Lydia Jennings, University of Arizona Superfund Research Program (UA SRP) graduate trainee, has received a 2015 National Science Foundation (NSF) Graduate Research Fellowship Program (GRFP) Fellowship. The program supports outstanding graduate students who have demonstrated their potential for significant achievements in science and engineering research. As an NSF Fellow, Jennings will receive three years of funding support, including stipend, travel, and tuition, and will have access to a variety of professional development activities.
“My cultural beliefs, my love for running, and my passion to be outdoors laid the trail for my decision to study environmental science from an early age,” says Jennings. “In my tribes, the Huichol and Yaqui, we believe our elder spirits are personified in nature, and are connected to our present being.” As such, Jennings feels driven to combine her passion for environmental research with her commitment to engage and help communities understand and solve their environmental issues.
While completing her Bachelors of Science degree in Environmental Science, Technology and Policy, Jennings pursued a number of research opportunities in aquatic biogeochemistry during the academic and summer terms. After college, she took a position as an Environmental Toxicologist. Today, Jennings is performing her doctoral research in the environmental microbiology laboratory of Dr. Raina Maier, Director of the UA SRP. She was drawn to the group by the opportunity to focus on research that addresses an international and interdisciplinary environmental concern that impacts many minority communities: hardrock mining. Broadly, the research examines re-vegetation of active mine waste sites being brought to closure. Specifically, in her project “Microbial indicators as tools to evaluate mine waste reclamation,” Jennings will compare microbial diversity and the presence of plant growth-promoting activity in samples collected at different times from the Carlota Mine (KGHM International) in Globe-Miami, AZ. In addition, she is involved in the development and piloting of Mining and Environmental Educational Modules for Tribal Colleges.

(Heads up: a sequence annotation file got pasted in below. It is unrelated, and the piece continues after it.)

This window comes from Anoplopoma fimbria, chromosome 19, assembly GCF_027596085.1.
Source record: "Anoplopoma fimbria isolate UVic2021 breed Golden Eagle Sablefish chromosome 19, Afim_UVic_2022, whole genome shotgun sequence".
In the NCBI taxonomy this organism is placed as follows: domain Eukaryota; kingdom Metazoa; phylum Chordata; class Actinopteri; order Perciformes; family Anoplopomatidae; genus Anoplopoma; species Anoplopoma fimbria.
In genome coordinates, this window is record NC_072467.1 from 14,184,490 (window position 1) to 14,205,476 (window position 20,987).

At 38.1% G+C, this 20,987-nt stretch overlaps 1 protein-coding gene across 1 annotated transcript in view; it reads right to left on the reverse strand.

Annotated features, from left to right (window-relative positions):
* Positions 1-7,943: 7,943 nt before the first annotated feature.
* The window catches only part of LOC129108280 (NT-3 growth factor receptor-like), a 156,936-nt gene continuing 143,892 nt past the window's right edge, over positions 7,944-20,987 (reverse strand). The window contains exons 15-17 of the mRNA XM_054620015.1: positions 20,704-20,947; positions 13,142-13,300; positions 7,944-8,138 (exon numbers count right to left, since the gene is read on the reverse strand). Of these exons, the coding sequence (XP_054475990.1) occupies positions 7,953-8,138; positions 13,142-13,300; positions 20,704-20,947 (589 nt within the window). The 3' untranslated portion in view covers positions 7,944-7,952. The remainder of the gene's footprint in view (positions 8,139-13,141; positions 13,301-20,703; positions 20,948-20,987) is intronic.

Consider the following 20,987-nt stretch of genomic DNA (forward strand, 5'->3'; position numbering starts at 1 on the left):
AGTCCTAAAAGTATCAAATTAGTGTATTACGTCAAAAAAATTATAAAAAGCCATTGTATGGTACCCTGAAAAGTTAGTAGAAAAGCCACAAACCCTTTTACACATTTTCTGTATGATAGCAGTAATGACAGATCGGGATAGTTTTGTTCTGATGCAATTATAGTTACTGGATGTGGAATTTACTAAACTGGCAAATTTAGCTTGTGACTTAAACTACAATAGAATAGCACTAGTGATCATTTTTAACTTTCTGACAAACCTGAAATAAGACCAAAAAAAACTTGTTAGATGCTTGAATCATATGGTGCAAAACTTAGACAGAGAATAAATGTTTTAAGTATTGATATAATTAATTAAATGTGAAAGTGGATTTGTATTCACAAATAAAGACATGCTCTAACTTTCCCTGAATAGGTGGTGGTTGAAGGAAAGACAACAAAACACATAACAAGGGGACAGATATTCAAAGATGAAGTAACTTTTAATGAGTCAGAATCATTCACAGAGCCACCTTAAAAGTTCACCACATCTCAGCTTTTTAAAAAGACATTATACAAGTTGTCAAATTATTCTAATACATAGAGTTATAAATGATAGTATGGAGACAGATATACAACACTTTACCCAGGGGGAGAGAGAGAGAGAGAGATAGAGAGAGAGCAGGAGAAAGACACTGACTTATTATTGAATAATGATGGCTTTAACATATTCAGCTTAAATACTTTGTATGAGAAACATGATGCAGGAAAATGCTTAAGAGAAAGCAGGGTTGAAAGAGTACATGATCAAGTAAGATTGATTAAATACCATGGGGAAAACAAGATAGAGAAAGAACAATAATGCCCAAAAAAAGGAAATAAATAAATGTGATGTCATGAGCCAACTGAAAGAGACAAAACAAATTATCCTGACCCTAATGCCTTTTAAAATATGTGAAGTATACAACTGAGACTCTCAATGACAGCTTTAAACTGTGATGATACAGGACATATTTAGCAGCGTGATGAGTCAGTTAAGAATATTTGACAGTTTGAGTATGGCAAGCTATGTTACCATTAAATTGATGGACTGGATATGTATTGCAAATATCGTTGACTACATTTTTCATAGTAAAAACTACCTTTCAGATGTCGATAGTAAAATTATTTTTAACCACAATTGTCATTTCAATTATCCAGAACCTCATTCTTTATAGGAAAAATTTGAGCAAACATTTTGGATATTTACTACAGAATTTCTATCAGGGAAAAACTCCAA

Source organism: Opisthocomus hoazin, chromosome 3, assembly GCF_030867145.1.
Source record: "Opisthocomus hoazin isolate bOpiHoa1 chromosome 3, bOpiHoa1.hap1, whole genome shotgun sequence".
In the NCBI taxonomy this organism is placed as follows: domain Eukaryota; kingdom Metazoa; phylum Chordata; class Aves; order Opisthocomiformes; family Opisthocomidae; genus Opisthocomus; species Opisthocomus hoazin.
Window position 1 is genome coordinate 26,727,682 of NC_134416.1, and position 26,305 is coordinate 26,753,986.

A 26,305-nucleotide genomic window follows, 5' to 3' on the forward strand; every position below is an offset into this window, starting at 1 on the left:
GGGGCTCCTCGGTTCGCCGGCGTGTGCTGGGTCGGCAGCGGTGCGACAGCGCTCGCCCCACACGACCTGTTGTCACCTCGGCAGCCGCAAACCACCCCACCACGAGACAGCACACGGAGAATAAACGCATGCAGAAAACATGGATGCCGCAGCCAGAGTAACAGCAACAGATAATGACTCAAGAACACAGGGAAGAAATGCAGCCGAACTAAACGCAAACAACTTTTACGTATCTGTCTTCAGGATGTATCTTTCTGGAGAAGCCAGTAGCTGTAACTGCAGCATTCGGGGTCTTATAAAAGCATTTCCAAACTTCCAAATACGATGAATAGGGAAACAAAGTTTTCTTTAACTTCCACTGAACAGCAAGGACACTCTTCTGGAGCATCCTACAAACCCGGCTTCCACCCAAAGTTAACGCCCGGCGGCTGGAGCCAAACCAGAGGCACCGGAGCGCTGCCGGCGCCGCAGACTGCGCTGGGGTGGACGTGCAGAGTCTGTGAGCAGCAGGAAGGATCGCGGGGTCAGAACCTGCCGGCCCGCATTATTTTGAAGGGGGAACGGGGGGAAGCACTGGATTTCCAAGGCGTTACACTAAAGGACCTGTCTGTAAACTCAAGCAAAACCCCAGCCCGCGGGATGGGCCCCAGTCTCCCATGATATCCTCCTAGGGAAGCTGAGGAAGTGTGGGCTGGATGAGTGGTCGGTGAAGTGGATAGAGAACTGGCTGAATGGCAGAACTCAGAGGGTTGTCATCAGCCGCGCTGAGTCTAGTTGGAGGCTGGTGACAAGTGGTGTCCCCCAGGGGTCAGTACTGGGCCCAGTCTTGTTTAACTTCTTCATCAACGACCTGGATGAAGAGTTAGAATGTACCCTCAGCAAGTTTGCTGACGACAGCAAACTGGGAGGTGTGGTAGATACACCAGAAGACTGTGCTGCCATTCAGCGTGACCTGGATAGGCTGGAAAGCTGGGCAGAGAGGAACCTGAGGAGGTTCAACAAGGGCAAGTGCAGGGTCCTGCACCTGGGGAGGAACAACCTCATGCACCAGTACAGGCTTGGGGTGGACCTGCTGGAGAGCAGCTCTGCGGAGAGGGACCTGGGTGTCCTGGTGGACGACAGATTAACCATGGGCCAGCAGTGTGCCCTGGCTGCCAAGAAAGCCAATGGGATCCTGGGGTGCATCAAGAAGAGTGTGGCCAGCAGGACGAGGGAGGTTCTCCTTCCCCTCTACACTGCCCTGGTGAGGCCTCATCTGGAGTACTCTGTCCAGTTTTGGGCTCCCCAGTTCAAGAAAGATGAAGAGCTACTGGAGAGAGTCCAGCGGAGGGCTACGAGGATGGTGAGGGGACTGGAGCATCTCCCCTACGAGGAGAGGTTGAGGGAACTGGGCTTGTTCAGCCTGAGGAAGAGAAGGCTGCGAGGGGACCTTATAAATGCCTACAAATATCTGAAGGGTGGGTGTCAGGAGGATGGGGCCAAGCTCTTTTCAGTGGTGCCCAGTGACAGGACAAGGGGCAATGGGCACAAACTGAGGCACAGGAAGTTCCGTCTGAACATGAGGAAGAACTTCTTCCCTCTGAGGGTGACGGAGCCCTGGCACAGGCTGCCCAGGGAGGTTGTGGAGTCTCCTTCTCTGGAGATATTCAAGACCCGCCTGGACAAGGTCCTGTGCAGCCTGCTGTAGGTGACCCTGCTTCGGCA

Jennings hopes that the knowledge generated from her doctoral work will better inform the decisions of mining companies, as well as empower tribal communities impacted by mining. She credits the early education support she received with setting her on the pathway to success: “I owe a great deal of gratitude to the elders and high school teachers who encouraged and helped focus my passion for biology and ecology as I tried to better understand the environment around me.” Following completion of her PhD, Jennings plans to pursue opportunities that will allow her to train and nurture the next generation of native environmental scientists.